We’ve touched on the differences between UI and UX design and discussed the misuse of the two acronyms. In short, the goal of UX design is to meet your user’s needs while maximizing functionality whereas UI design is concerned with the look and feel. Although vastly different, both elements are crucial to the development of any product. Now that you know how their purposes differ, let’s discuss the differences between the two processes.

User Experience (UX) Design

“User experience encompasses all aspects of the end-user’s interaction with the company, its services, and its products.

-Don Norman, Cognitive Scientist & User Experience Architect

User experience, in a nutshell, could be described as the process of developing and improving the quality of interaction between users and a product. Keep in mind that UX design is not related to visuals, but rather, the ease of use of an app or website and the effectiveness of its elements.

Some examples of user experience research are:

  • Measuring the time that it takes a user to complete a certain task within your website, or to find particular information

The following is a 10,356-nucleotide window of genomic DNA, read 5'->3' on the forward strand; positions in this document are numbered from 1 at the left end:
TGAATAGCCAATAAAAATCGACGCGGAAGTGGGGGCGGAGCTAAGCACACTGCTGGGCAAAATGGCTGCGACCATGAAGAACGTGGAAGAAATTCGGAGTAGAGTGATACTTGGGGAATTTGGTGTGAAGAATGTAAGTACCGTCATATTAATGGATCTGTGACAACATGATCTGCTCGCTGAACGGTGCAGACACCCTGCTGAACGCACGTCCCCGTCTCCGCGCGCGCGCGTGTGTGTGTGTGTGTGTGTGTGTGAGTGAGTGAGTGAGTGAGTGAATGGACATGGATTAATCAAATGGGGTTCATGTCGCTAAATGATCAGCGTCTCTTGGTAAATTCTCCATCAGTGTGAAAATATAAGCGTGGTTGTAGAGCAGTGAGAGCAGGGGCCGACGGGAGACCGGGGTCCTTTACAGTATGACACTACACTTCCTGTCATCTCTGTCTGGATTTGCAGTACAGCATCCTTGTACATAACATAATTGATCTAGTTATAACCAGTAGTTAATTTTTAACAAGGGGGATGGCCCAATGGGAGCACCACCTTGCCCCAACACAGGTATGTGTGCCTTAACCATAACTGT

• Storyboarding to find the opportunity for improvements in a user’s journey with a product
  • Contextual inquiries/observing users who work with the product on a regular basis and how they interact with it
  • Interviewing users to assess which elements are ineffective or causing confusion
  • Analyzing the overall structure and hierarchy of information and elements within the website or app
  • Auditing a website or app to ensure that best practices are properly implemented
  • Measuring the users’ ease of use with a project by using SEQ (single ease questions)

User Interface (UI) Design

User interface design typically comes after user experience design. Once the necessary elements are in place, the visual identity can be determined. The UI design process determines what color scheme, typography, photography, and graphics will be used within your product.

A few examples of what the user interface development process entails:

  • Moodboards and competitor research in terms of style
  • Sketching & brainstorming
  • Wireframes, mockups, and prototypes
  • Style guides and brand specs

The Design Process: Putting it All Together

Without user experience design, you could create a great looking website or app but it may be too difficult for users to properly engage with. Similarly, you could have a well-researched and developed product, but without UI design it may not be attractive enough to gain any traffic from users and will be less enjoyable for your audience. Think of UX as the left side of the brain – analytical and scientific, and UI as the right – creative and inventive. Although they are very different practices with different responsibilities, UI and UX are important tools that work together harmoniously to create a seamless and stunning design.